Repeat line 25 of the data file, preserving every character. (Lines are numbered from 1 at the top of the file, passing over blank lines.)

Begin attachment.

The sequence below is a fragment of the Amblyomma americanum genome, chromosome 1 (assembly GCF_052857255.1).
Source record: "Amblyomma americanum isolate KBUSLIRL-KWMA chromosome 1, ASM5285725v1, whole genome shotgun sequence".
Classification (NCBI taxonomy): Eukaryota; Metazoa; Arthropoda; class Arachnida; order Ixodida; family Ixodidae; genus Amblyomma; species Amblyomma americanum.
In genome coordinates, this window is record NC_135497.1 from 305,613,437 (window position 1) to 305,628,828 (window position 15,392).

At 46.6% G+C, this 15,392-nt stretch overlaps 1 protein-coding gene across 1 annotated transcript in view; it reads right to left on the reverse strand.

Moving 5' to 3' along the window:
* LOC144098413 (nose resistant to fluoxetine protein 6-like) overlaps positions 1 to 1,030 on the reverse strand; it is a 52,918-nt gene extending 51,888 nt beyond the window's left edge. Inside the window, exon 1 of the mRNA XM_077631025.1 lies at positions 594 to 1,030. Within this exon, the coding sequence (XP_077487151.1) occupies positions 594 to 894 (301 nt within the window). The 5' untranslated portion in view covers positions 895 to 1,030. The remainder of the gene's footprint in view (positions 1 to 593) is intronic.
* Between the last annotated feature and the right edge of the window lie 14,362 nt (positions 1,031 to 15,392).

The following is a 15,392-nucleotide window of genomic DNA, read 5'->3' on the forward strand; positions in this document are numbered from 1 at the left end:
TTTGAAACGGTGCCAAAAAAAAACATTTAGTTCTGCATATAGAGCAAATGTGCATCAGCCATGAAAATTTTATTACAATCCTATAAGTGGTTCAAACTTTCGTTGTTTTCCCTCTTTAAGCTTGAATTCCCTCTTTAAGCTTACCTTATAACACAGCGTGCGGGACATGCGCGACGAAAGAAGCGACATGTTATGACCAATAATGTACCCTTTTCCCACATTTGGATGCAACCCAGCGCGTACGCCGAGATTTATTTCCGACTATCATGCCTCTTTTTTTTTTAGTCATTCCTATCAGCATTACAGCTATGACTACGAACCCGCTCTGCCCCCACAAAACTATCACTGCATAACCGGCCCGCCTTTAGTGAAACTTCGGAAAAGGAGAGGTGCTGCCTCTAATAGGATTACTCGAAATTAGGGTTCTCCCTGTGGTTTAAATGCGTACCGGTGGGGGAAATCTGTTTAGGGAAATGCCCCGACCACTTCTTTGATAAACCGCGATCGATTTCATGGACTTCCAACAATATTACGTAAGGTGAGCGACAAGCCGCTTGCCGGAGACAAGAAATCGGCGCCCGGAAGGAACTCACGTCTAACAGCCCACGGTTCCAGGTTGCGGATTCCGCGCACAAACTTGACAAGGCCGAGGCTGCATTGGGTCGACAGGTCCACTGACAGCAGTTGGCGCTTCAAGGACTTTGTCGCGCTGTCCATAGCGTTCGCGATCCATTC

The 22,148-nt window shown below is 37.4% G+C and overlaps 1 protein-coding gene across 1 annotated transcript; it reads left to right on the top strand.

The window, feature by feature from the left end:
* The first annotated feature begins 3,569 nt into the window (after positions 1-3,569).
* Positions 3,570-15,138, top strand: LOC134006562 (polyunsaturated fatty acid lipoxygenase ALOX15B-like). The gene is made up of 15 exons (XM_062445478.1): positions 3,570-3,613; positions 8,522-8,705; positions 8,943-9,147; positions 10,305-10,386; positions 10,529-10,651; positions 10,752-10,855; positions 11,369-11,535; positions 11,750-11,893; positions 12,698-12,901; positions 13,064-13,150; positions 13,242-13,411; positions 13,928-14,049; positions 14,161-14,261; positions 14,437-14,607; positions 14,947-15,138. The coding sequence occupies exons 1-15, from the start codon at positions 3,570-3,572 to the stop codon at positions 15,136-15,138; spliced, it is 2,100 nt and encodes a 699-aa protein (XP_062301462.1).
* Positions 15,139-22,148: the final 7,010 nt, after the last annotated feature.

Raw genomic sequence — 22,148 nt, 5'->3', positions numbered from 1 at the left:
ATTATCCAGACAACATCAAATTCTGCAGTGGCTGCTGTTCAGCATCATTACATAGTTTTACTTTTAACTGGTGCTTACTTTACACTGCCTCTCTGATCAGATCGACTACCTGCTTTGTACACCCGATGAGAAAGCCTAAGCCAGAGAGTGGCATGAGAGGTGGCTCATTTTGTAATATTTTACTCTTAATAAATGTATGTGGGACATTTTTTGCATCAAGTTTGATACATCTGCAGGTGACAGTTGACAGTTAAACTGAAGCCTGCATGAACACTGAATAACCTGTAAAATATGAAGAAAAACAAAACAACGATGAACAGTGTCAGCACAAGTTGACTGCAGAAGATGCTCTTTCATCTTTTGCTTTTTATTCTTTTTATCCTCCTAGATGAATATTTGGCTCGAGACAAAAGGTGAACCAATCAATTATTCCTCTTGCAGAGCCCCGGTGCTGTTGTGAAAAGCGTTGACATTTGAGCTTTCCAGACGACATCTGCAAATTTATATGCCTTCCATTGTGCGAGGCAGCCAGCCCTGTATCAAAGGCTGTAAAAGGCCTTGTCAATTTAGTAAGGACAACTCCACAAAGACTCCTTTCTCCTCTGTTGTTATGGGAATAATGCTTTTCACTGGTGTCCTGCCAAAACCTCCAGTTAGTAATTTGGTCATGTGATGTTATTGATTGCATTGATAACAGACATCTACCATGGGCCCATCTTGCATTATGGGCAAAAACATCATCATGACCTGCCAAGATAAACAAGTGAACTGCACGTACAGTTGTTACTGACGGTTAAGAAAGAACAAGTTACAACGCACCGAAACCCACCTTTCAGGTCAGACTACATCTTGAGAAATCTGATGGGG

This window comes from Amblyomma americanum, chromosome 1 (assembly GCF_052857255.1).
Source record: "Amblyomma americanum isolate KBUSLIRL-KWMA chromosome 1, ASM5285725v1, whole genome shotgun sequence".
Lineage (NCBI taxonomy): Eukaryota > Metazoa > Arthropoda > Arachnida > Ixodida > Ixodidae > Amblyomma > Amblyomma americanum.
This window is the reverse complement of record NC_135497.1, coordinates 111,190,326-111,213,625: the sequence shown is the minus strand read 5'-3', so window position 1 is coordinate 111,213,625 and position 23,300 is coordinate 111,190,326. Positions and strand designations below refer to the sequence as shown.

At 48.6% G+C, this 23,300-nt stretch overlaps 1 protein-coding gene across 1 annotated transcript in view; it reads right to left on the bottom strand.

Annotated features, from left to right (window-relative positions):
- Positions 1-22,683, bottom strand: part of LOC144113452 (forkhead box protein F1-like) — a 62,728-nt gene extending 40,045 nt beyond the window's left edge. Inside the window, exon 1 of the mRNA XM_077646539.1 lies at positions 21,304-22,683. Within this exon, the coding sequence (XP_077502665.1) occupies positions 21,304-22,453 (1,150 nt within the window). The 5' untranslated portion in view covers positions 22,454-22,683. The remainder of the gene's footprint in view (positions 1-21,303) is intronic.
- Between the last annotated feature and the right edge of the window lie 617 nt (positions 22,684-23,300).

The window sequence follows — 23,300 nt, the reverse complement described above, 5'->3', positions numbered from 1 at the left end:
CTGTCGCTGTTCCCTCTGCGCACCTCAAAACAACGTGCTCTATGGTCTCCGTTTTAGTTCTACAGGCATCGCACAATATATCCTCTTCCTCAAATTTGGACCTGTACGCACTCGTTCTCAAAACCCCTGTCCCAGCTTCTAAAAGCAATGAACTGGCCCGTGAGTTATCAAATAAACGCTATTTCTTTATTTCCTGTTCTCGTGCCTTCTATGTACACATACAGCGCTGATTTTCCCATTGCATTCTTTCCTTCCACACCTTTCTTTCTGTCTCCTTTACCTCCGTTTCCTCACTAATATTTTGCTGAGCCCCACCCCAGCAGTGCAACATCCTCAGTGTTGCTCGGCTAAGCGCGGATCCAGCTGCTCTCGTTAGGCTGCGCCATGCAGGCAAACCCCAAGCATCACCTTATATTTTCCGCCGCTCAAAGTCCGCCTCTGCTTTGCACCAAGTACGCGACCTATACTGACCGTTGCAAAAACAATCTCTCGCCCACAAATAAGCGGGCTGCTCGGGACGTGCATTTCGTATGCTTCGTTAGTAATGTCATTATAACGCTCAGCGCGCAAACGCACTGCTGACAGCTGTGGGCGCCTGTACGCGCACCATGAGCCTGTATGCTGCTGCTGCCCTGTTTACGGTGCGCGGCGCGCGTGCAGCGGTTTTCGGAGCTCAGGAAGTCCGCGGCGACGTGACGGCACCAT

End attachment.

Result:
- Between the last annotated feature and the right edge of the window lie 617 nt (positions 22,684-23,300).